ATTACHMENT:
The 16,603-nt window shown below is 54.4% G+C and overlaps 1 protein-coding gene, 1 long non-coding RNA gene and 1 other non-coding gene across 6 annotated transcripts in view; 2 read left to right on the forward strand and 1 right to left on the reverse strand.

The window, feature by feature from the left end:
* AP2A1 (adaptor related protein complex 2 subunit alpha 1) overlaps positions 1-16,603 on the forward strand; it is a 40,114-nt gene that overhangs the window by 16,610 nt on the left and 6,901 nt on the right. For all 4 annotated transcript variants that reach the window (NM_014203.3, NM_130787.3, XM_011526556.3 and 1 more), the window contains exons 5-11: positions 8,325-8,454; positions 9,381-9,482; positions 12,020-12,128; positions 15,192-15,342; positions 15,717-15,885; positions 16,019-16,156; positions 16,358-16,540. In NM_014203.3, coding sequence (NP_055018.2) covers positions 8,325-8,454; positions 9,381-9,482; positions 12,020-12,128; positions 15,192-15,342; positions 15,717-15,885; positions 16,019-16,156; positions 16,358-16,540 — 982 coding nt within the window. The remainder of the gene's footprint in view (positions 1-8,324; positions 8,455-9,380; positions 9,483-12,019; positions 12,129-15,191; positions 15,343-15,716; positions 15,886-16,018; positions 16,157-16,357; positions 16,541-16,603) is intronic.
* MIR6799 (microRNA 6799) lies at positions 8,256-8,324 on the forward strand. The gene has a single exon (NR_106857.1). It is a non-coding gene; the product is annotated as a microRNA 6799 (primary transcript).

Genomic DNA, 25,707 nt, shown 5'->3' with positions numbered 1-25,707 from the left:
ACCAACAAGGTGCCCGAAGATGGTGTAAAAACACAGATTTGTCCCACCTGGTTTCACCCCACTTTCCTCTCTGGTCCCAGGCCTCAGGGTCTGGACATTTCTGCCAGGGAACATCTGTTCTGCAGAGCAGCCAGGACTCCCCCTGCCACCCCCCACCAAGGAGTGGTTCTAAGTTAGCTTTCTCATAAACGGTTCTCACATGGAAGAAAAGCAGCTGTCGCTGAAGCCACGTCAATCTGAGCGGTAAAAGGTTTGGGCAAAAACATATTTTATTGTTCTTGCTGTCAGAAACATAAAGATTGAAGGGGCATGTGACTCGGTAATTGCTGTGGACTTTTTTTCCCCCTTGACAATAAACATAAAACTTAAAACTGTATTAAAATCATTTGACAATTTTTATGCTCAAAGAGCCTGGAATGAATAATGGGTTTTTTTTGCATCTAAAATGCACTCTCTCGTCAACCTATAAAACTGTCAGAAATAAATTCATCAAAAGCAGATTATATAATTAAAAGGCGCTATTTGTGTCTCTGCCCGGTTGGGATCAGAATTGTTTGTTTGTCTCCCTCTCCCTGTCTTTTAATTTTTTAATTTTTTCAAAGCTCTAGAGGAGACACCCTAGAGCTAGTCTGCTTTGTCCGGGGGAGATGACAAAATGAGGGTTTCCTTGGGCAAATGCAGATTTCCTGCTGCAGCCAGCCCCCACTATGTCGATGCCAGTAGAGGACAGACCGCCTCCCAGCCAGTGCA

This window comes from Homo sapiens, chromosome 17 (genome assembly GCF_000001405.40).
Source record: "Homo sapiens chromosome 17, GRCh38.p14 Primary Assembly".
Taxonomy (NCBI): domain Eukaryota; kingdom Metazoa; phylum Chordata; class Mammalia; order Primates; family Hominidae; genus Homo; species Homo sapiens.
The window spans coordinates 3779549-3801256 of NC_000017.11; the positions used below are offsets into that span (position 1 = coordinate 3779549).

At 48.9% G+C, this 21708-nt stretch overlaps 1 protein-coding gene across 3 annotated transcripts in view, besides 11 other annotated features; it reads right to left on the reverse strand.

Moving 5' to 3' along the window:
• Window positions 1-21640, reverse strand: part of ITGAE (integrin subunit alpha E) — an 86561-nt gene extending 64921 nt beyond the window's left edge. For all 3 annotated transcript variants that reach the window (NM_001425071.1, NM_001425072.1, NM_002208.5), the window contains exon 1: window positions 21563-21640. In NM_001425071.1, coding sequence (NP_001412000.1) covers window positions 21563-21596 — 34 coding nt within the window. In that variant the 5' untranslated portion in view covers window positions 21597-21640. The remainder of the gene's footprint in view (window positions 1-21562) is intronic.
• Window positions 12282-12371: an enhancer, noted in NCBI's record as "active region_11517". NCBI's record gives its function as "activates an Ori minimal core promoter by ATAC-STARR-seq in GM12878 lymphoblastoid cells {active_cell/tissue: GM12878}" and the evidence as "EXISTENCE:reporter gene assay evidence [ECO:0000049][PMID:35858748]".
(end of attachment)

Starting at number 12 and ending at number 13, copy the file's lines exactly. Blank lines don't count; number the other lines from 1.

Moving 5' to 3' along the window:
• Window positions 1-21640, reverse strand: part of ITGAE (integrin subunit alpha E) — an 86561-nt gene extending 64921 nt beyond the window's left edge. For all 3 annotated transcript variants that reach the window (NM_001425071.1, NM_001425072.1, NM_002208.5), the window contains exon 1: window positions 21563-21640. In NM_001425071.1, coding sequence (NP_001412000.1) covers window positions 21563-21596 — 34 coding nt within the window. In that variant the 5' untranslated portion in view covers window positions 21597-21640. The remainder of the gene's footprint in view (window positions 1-21562) is intronic.